Businesses have reacted with caution to calls from the information commissioner for greater powers to investigate and penalise firms that flout the Data Protection Act.
Employers group the Confederation of British Industry (CBI) said there should be a lot of hard thinking and public debate before giving the regulator new powers that could potentially disrupt commerce.
"There is a danger that the government will latch on to populist, easy solutions that just create more problems. If powers are given to the information commissioner to burst into businesses willy-nilly, the impact would be enormous," said Jeremy Beale, head of e-business at the CBI.
The CBI's warning follows concerns from information commissioner Richard Thomas that the growth of surveillance and data sharing has highlighted weaknesses in enforcement powers.
"Improvements to the commissioner's powers to undertake proactive audits and the introduction of a penalty for flagrant breaches of the Data Protection Act would send a strong signal that compliance law is not just for the virtuous," Thomas said in a submission to the Home Affairs Select Committee.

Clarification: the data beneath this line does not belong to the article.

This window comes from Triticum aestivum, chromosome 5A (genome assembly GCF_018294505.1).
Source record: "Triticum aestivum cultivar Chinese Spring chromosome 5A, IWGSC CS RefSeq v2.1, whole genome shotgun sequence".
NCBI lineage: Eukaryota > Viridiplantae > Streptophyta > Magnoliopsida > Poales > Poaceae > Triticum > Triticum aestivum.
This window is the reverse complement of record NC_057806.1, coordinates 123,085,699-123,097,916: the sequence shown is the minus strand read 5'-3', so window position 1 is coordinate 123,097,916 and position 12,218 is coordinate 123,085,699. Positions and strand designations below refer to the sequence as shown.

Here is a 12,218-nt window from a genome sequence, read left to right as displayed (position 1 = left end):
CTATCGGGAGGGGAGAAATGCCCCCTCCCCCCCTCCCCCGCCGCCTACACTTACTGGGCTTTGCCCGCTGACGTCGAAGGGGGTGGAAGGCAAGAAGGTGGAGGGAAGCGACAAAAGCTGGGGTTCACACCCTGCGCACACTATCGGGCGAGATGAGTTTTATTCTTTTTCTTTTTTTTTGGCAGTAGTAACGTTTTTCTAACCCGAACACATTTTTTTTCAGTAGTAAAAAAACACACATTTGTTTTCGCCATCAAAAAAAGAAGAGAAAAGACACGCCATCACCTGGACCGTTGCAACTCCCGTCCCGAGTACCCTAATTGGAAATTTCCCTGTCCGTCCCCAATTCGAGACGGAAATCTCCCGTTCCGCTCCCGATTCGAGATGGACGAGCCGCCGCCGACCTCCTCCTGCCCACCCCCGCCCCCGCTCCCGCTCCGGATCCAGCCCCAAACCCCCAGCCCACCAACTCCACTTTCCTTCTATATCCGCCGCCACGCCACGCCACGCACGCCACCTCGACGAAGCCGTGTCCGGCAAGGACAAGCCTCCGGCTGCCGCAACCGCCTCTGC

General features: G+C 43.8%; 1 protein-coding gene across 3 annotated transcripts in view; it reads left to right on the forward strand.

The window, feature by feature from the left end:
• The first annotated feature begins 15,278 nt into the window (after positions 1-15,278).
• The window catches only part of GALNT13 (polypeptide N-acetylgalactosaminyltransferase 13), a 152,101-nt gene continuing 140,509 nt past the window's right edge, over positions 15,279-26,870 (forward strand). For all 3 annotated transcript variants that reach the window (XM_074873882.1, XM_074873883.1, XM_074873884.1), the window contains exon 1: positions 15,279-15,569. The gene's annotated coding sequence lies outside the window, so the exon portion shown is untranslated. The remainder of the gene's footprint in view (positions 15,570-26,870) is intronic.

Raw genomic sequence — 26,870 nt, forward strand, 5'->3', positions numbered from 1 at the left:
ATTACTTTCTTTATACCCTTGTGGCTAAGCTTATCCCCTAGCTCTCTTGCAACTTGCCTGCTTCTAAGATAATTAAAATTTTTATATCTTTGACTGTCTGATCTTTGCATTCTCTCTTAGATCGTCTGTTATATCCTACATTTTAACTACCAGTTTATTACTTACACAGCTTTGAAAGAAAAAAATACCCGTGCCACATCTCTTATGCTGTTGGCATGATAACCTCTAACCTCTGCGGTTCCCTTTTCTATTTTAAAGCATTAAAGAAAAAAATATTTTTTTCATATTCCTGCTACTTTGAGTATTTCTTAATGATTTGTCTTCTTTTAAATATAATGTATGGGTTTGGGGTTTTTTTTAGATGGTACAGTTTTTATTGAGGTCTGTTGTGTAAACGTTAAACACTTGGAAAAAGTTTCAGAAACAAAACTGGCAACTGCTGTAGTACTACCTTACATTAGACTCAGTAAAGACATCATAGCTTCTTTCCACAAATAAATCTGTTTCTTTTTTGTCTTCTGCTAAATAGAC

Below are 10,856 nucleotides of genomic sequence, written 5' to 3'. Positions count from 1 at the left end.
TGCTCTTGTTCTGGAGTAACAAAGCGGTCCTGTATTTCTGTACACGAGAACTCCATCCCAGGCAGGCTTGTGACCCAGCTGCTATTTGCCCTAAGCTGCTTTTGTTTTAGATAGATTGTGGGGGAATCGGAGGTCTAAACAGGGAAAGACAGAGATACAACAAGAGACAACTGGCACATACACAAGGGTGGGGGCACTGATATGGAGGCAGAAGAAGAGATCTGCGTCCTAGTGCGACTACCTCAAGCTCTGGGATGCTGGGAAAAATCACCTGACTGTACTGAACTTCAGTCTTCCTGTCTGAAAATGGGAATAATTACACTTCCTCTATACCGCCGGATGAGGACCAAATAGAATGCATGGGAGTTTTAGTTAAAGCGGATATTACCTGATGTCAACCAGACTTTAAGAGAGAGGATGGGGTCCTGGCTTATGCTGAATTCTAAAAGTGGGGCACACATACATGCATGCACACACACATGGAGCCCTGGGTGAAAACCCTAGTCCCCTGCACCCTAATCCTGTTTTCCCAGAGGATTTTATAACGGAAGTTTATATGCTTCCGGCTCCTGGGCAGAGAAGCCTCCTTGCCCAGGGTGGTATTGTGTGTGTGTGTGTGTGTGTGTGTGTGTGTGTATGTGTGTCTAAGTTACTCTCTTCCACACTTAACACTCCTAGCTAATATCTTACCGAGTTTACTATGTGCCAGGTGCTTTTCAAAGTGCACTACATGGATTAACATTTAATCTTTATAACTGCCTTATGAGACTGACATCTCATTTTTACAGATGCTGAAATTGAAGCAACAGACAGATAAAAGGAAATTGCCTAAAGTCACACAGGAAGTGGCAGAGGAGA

However, Beale said the commissioner's proposals would themselves hand too much surveillance power to the state. "He is criticising surveillance and intrusion, but those are the very powers he is asking for," he said.
Philip Virgo, strategic adviser to the Institute for the Management of Information Systems, said that although the commissioner needed more powers, it was more important to increase penalties than to give the watchdog greater audit powers.
"The powers of the information commissioner to organise prosecutions are much more limited than regulators such as the Financial Services Authority and information commissioners in other parts of Europe," he said. "When there are prosecutions, you get pretty derisory fines."
The Institute of Directors, however, welcomed the information commissioner's proposals, saying that they could boost the public's confidence in using the internet for e-commerce.
Jim Norton, senior policy adviser at the Institute of Directors, said, "It is important that it is brought home to everyone, including directors at board level, that they have responsibility for security of data throughout their organisations."
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